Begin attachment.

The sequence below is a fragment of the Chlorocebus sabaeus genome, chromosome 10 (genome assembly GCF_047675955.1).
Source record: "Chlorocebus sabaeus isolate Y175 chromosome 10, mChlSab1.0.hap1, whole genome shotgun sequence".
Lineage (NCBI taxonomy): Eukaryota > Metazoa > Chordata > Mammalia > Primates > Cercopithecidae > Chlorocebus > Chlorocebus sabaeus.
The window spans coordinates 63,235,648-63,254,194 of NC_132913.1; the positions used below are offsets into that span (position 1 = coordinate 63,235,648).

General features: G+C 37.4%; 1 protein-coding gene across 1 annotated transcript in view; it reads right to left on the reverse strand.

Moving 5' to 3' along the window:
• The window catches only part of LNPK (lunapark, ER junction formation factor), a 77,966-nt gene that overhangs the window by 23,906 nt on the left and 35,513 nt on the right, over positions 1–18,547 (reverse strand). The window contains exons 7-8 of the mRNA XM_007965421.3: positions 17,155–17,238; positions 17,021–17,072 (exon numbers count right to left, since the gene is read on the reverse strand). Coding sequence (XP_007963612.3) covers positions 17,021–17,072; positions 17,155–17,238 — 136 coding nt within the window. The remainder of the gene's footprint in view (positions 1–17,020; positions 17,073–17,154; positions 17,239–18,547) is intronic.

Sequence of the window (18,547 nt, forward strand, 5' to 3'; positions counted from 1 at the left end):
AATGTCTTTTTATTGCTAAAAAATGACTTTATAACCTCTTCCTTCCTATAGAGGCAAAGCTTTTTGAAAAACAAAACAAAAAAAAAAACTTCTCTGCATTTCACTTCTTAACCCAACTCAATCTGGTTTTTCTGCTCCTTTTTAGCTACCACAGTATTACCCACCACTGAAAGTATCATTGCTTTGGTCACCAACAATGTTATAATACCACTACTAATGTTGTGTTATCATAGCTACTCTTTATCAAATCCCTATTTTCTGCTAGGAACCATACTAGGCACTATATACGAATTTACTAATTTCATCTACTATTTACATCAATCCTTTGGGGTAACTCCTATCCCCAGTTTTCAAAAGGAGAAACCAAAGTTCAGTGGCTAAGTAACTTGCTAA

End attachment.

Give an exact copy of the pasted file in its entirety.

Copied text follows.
The sequence below is a fragment of the Chlorocebus sabaeus genome, chromosome 10 (genome assembly GCF_047675955.1).
Source record: "Chlorocebus sabaeus isolate Y175 chromosome 10, mChlSab1.0.hap1, whole genome shotgun sequence".
Lineage (NCBI taxonomy): Eukaryota > Metazoa > Chordata > Mammalia > Primates > Cercopithecidae > Chlorocebus > Chlorocebus sabaeus.
The window spans coordinates 63,235,648-63,254,194 of NC_132913.1; the positions used below are offsets into that span (position 1 = coordinate 63,235,648).

General features: G+C 37.4%; 1 protein-coding gene across 1 annotated transcript in view; it reads right to left on the reverse strand.

Moving 5' to 3' along the window:
• The window catches only part of LNPK (lunapark, ER junction formation factor), a 77,966-nt gene that overhangs the window by 23,906 nt on the left and 35,513 nt on the right, over positions 1–18,547 (reverse strand). The window contains exons 7-8 of the mRNA XM_007965421.3: positions 17,155–17,238; positions 17,021–17,072 (exon numbers count right to left, since the gene is read on the reverse strand). Coding sequence (XP_007963612.3) covers positions 17,021–17,072; positions 17,155–17,238 — 136 coding nt within the window. The remainder of the gene's footprint in view (positions 1–17,020; positions 17,073–17,154; positions 17,239–18,547) is intronic.

Sequence of the window (18,547 nt, forward strand, 5' to 3'; positions counted from 1 at the left end):
AATGTCTTTTTATTGCTAAAAAATGACTTTATAACCTCTTCCTTCCTATAGAGGCAAAGCTTTTTGAAAAACAAAACAAAAAAAAAAACTTCTCTGCATTTCACTTCTTAACCCAACTCAATCTGGTTTTTCTGCTCCTTTTTAGCTACCACAGTATTACCCACCACTGAAAGTATCATTGCTTTGGTCACCAACAATGTTATAATACCACTACTAATGTTGTGTTATCATAGCTACTCTTTATCAAATCCCTATTTTCTGCTAGGAACCATACTAGGCACTATATACGAATTTACTAATTTCATCTACTATTTACATCAATCCTTTGGGGTAACTCCTATCCCCAGTTTTCAAAAGGAGAAACCAAAGTTCAGTGGCTAAGTAACTTGCTAA